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Category:    Home > Reviews > Documentary > Rock > Compilation > Fleetwood Mac - Unbroken Chain

Fleetwood Mac – Unbroken Chain “Unauthorized”


Picture: C+     Sound: C+     Extras: D     Documentary: B-



Even after comedians tried to confine them to Pop/Rock of the 1970s, Fleetwood Mac just will not go away, and that is a good thing.  As of this posting, Christine McVie, who had been in the band non-stop before Lindsey Buckingham and Stevie Nicks even ever joined the band, left before their recent album Say You Will (2003), so it is already a bit dated, but Unbroken Chain is a new DVD release for 2004.


None of the songs that do manage to get discussed were licensed and/or used, but not to name more of them is a problem and hurts the history and content of the tale told, though the release of all the albums to date are covered.  We get some good stills and a good number of interview clips from the archives of the band, as well as new interviews with those who personally knew Fleetwood Mac and were there for various events in their careers.  I wish more had been said about Buckingham’s solo works (no covers are shown), while Christine McVie’s solo outings are ignored altogether, though both offer interesting stories.  Singles they cut with other artists are also ignored, throwing off the story and abbreviating things too much.  With that said, it is still worth your time, but much more could have been done


The full frame 1.33 x 1 image is varied with the usual newer videotaped footage and older film clips.  It coheres about as well as can be expected, while the Dolby Digital 2.0 Stereo has no surrounds of any kind and lacks any hits by the band members within the band, solo or in any other project.  A photo gallery set to an unknown song is the only extra.  However, this plays more like a bonus piece to the two best DVDs on the band to date.  There is the Classic Albums series installment on Rumours (1997, Rhino/Eagle Vision) that runs 75 minutes and is in better PCM CD Stereo, then there is the DVD-Audio version of the same album Warner Bros. issued in 2001 that has some incredible 5.1 remixes of all the hits and the debut of the legendary, original Silver Springs track that has been rare in this original studio cut until this was released.  With its impressive MLP sound, only the very best vinyl copy on the very best turntable system could compete if that.  There are no DTS tracks for regular players though, but that is in part due to a photo gallery, lyrics and more extensive documentary information that is NOT the same as the Rhino/Eagle Vision release.  Now we wait for Warner to do the other Mac albums in DVD-Audio.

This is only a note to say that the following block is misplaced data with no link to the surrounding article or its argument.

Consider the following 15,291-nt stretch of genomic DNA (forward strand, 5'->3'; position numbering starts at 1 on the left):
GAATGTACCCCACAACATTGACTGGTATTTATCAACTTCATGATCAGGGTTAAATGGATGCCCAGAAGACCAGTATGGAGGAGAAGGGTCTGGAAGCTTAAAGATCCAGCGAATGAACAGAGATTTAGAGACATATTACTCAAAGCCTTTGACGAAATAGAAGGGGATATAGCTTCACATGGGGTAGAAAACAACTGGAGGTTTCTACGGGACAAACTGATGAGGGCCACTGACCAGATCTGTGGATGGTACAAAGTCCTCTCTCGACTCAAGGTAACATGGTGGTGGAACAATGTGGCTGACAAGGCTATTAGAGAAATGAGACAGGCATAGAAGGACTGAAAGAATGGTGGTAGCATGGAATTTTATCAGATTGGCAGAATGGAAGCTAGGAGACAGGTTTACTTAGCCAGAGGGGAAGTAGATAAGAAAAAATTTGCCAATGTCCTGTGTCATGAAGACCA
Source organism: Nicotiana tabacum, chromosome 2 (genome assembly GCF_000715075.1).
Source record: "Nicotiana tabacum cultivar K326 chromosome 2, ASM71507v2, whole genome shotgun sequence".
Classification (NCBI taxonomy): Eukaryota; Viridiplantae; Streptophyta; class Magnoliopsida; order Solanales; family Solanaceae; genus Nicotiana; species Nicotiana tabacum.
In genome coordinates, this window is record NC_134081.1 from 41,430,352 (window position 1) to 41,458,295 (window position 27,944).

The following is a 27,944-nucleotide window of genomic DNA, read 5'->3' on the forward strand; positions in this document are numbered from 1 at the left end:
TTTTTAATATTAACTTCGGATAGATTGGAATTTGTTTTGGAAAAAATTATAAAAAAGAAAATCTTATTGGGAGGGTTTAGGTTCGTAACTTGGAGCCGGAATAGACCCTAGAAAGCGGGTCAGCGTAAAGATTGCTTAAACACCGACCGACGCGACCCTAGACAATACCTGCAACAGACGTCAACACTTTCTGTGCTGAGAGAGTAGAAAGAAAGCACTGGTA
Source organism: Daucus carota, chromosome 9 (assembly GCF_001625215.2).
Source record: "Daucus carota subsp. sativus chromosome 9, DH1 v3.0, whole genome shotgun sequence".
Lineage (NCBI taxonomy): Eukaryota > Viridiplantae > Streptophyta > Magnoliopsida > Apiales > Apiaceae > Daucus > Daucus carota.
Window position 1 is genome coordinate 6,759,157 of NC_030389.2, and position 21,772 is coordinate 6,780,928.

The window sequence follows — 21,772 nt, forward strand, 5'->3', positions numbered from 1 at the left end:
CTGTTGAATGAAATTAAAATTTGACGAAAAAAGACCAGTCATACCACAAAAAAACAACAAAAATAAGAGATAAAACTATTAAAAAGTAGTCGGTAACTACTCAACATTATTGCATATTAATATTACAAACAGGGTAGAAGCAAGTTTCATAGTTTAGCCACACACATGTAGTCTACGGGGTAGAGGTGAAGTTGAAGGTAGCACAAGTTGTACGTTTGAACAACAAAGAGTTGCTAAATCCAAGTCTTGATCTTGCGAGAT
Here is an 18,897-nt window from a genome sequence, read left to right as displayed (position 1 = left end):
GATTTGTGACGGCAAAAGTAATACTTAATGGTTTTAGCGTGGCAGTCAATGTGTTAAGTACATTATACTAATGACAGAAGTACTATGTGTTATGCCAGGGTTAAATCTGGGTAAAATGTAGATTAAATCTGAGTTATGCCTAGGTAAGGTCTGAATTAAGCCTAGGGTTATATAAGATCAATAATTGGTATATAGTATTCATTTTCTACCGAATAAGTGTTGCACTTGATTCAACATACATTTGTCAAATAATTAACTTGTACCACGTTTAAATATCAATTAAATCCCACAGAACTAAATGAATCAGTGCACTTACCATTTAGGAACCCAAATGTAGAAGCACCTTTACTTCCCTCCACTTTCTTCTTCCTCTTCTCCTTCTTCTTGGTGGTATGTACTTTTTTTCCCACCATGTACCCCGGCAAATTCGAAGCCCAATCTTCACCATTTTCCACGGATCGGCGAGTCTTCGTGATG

-   Nicholas Sheffo


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